The United Nations Security Council extended the mandate of the UN-African Union troops in Darfur on Thursday, despite last-minute concerns about a possible indictment of Sudanese president Omar al-Beshir on genocide charges.
The Security Council met Thursday to extend the mandate of UN-African Union troops in Darfur amid last-minute haggling over African concerns about a possible indictment of Sudan's president on genocide charges.
Ahead of the vote, the 15-member body huddled to seal a deal on a British draft resolution that would extend the mandate of the joint UN-African Union peacekeeping force in Darfur (UNAMID) for one year from Thursday, when it is set to expire.
Diplomats said the US delegation raised 11th-hour objections to compromise language agreed Wednesday that finessed sharp differences over a call to delay a decision by the International Criminal Court (ICC) on whether to arrest Sudanese President Omar al-Beshir on genocide charges.
An amendment sought by South Africa and Libya on behalf of the African Union (AU) was not included in the final draft, which instead includes compromise language taking note of a July 21 AU communique that raised concern that any indictment of Beshir might jeopardize the Darfur peace process.
That statement asked the Security Council to defer for one year, renewable, under Article 16 of the Rome statute that created the ICC, any prosecution of Beshir as requested by ICC chief prosecutor Luis Moreno-Ocampo.
Moreno-Ocampo has demanded Beshir's arrest for allegedly ordering his forces to annihilate three ethnic groups in Darfur, masterminding murder, torture, pillaging and using rape to commit genocide.
"Having ICC language (in the text) sends the wrong message to a man who has presided over genocide," Richard Grennell, a spokesman for the US mission to the UN, told AFP, referring to Beshir.
The US delegation requested a short break to consult superiors in Washington before bargaining resumed to find consensus, with most members stating their preference for unanimous approval.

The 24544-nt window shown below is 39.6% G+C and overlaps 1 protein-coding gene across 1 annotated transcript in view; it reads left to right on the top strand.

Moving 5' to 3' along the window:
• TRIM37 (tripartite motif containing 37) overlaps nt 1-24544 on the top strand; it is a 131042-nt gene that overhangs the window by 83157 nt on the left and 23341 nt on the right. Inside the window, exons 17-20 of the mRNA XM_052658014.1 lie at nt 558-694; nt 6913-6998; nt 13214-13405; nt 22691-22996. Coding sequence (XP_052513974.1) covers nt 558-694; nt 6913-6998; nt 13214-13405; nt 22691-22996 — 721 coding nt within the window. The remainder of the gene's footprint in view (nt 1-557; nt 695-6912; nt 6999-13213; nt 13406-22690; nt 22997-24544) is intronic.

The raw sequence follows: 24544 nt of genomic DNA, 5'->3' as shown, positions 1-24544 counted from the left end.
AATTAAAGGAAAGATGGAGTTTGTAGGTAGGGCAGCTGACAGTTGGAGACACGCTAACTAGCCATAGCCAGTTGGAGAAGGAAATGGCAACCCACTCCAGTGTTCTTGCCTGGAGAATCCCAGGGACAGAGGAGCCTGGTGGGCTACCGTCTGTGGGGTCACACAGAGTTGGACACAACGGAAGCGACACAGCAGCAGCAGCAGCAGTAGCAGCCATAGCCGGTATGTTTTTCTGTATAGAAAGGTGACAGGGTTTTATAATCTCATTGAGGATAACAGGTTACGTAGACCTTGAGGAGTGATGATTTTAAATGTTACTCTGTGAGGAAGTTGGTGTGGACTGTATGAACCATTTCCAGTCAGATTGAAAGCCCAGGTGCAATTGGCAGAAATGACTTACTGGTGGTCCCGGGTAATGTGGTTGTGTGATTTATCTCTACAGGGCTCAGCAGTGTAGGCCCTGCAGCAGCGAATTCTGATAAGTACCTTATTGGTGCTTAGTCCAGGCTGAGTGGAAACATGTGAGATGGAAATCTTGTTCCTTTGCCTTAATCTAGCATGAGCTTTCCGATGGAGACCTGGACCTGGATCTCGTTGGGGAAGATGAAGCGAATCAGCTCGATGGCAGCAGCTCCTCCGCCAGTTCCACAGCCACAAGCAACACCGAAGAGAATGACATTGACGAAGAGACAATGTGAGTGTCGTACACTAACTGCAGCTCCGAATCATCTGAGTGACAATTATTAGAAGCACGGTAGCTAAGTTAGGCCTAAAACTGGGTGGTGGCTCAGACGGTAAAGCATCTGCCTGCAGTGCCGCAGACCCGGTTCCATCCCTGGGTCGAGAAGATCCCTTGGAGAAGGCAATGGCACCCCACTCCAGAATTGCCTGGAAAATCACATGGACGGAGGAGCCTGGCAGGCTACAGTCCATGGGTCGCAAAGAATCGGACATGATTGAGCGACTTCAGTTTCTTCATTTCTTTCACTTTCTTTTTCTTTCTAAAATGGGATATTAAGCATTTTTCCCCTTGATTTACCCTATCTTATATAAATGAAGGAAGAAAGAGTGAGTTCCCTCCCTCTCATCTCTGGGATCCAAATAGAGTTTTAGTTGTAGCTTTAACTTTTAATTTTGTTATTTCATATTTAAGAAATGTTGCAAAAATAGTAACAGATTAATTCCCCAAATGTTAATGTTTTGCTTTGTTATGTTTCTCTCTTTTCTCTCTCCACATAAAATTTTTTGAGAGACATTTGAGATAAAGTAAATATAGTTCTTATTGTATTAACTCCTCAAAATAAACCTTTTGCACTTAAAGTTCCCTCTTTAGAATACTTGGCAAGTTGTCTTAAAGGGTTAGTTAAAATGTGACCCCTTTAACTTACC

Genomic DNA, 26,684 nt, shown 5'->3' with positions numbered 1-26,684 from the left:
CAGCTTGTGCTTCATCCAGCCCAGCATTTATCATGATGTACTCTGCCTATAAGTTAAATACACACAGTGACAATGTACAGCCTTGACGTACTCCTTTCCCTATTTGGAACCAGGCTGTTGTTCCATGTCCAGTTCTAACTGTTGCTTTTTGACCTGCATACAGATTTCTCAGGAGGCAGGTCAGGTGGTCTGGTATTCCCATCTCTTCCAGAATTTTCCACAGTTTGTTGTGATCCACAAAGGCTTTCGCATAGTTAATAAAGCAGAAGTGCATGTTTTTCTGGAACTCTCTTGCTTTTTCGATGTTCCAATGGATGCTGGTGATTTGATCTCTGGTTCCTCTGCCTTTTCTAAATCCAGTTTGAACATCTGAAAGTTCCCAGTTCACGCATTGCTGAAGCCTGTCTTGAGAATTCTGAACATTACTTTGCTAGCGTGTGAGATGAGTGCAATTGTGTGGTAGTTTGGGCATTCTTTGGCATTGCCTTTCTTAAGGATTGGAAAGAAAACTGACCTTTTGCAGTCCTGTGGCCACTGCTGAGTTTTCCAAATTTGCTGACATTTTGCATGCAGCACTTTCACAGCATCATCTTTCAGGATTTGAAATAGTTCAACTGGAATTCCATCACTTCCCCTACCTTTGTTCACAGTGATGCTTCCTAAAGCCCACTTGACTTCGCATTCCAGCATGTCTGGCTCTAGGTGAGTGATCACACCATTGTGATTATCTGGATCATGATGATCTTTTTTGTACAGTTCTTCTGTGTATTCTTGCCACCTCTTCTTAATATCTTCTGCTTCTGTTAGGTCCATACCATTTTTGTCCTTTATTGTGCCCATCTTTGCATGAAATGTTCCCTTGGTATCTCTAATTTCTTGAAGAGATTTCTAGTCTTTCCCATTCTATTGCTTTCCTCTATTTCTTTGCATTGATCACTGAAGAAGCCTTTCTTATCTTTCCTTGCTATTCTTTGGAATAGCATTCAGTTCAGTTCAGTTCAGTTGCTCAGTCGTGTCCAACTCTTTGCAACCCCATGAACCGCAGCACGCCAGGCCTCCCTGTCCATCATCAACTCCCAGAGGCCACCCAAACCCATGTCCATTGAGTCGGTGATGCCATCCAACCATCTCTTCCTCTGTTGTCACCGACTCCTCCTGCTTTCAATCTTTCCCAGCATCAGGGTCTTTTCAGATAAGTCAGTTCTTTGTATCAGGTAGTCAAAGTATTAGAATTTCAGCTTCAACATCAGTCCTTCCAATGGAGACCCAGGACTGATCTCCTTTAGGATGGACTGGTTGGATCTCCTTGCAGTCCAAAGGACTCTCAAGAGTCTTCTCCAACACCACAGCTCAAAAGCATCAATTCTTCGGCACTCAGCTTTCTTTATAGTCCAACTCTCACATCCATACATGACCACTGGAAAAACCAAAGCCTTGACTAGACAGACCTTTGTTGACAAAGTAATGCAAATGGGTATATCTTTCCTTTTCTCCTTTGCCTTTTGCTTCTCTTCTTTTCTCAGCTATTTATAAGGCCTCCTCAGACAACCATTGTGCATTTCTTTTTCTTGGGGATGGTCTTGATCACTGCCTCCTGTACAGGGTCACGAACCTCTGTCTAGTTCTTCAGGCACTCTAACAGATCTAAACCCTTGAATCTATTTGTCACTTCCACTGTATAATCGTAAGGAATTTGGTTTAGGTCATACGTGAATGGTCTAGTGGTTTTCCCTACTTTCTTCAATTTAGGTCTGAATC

Britain's UN Ambassador John Sawers conceded that the hard-nosed haggling over the draft language had been complicated by Moreno-Ocampo's request for Beshir's arrest.
He noted that a number of council members wanted a reference to a call for a deferral of any prosecution of Beshir for at least one year so as not to jeopardize the Darfur peace process.
But Sawers stressed the final draft made no mention of that.
"It is likely that we will discuss this (deferral request) again over the coming months," Sawers said. "But the focus now should be on renewing the UNAMID mandate and showing solid council support for what is a very different mission in the field."
"We hope this resolution will get the broadest possible support," Sawers said.
Sudan's UN Ambassador Abdalmahmood Abdalhaleem Mohamad said most members were "shocked" by the US attitude. But he had high praise for the British delegation.
"I want to give high marks to the British delegation," he told reporters. "They discussed in good faith with everybody. They were very cooperative. They tried to accommodate the concerns of major parties."
The draft merely cites concerns raised by some council members "regarding potential developments subsequent to" Moreno-Ocampo's arrest request and takes "note of their intention to consider these matters further."
"We must respect the Africans (AU). They play a good role in Sudan (as part of UNAMID). So we have to respect their position," China's UN Ambassador Wang Guangya told reporters. "Actually the language in that particular paragraph is quite weak."
The text also calls on UN member states "to pledge and contribute the helicopter, aerial reconnaissance, ground transport, engineering and logistical units and other force enablers required."
Only a third of UNAMID's mandated strength of 26,000 personnel have deployed. The mission says it needs 24 transport and attack helicopters to protect civilians adequately.
The draft also stresses the importance of "raising the capability" of those UNAMID battalions formerly deployed by the AU mission in Sudan and other incoming battalions.
The United Nations says that up to 300,000 people have died and more than 2.2 million have fled their homes since the conflict in Darfur erupted in February 2003. Sudan says 10,000 have been killed.
The war began when African ethnic minority rebels took up arms against the Arab-dominated Khartoum regime and state-backed Arab militias, fighting for resources and power in one of the most remote and deprived places on Earth.
Date created : 2008-08-01